Okay, now I want to be a guitar player, they are cool . . .







Guitar players seem to do their best when it looks like they are making love to their guitar, trying to hit that climax . . . seems to be a natural emotion . . . Eric made it happen . . .  (A lot of photos of Eric here, but there is a story being told.  Taking out words cheapens the story as it were.)







I can see why chicks dig guitar players . . . I wanna be a guitar player when I grow up . . . until then I am playing with my camera.






Well, at this point I was asked to leave the "pit", so I went back up to the balcony where it seemed most of the other photographers were not using.  So I did a little elevation exploitation . . .





Drummers normally do not get their share of good photographs, being in the back, and as a photographer not being allowed to walk around "on-stage" to get a shot. However, this is probably the cleanest photos I have taken of a drummer, so here you go Joe . . .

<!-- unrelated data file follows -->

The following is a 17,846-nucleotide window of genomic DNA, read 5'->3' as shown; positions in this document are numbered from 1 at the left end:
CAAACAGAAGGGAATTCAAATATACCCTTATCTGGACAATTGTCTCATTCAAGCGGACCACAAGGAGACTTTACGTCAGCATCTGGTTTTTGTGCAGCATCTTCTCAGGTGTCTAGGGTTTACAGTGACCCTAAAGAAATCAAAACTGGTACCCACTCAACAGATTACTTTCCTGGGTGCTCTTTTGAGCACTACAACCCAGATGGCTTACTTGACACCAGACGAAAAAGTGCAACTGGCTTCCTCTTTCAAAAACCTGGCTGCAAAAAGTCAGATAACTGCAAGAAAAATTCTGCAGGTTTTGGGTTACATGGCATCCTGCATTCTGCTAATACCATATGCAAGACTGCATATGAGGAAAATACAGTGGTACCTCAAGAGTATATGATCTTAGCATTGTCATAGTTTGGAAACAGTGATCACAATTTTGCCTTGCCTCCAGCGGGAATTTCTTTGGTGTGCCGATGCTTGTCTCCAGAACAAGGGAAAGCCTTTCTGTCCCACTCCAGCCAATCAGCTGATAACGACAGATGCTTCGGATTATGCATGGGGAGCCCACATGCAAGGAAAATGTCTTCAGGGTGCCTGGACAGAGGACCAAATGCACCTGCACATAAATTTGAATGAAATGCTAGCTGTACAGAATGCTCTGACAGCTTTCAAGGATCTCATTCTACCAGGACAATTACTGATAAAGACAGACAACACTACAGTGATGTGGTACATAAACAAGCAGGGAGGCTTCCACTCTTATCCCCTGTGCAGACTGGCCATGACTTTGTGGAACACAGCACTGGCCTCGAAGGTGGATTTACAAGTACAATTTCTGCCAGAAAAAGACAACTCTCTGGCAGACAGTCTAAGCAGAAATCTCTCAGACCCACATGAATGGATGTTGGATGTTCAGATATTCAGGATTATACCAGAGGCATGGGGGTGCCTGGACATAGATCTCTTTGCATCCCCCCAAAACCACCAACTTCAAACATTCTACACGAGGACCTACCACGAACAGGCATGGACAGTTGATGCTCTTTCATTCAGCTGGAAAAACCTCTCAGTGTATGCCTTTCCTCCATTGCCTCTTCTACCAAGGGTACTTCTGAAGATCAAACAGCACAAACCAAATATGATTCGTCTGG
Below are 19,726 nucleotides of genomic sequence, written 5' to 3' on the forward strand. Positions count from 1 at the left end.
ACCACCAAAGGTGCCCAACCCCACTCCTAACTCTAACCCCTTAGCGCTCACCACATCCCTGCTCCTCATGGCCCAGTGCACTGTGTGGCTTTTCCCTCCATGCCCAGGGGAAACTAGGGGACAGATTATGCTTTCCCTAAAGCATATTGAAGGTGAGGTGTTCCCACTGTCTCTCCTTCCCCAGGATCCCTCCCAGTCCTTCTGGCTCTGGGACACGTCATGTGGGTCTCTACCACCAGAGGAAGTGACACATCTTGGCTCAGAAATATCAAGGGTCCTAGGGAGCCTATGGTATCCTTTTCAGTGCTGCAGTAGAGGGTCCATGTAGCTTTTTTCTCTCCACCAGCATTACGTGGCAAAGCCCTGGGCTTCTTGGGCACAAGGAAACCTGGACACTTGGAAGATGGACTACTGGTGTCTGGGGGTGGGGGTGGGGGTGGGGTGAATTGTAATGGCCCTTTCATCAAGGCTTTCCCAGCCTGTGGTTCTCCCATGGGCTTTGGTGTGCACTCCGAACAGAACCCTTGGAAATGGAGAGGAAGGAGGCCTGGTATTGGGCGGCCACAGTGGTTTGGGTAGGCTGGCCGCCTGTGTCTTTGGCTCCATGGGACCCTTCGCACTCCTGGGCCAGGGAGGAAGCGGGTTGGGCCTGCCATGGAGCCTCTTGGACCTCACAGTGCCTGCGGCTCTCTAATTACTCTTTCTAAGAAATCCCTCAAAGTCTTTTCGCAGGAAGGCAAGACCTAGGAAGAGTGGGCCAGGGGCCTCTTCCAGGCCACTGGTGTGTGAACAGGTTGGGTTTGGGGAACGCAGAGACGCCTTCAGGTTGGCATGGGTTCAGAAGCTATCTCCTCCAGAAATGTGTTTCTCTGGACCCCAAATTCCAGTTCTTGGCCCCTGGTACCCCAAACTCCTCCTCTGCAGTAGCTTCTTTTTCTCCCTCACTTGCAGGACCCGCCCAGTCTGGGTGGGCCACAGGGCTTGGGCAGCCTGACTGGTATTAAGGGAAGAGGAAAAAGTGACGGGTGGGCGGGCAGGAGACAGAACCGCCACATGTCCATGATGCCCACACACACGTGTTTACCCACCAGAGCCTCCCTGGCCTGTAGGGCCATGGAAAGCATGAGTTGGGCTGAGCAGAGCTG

Man, I do not know now.  Maybe I still wanna be a drummer when I grow up . . .




Time to shift to another balcony section . . .







Hmm. Maybe it is cooler to be the lead vocal and guitar player? They seem to be the most popular with the ladies, which means it is the most popular for the guys who want to play in a band. (Bottom line, it is always the talent, not the position . . .)










Damn, the band is getting down right now. The energy in the air is jumping at you. Like little static charges at your skin.








Okay, I am indecisive on what part of the band is the coolest, so it must be the band itself.  Though not all bands are created equal . . . there are those who give the effort to the band first with the result of a magnificent performance that we the people enjoy!  And, I think I need to join a band to loose weight . . . these guys really work at what they do and enjoy it !!!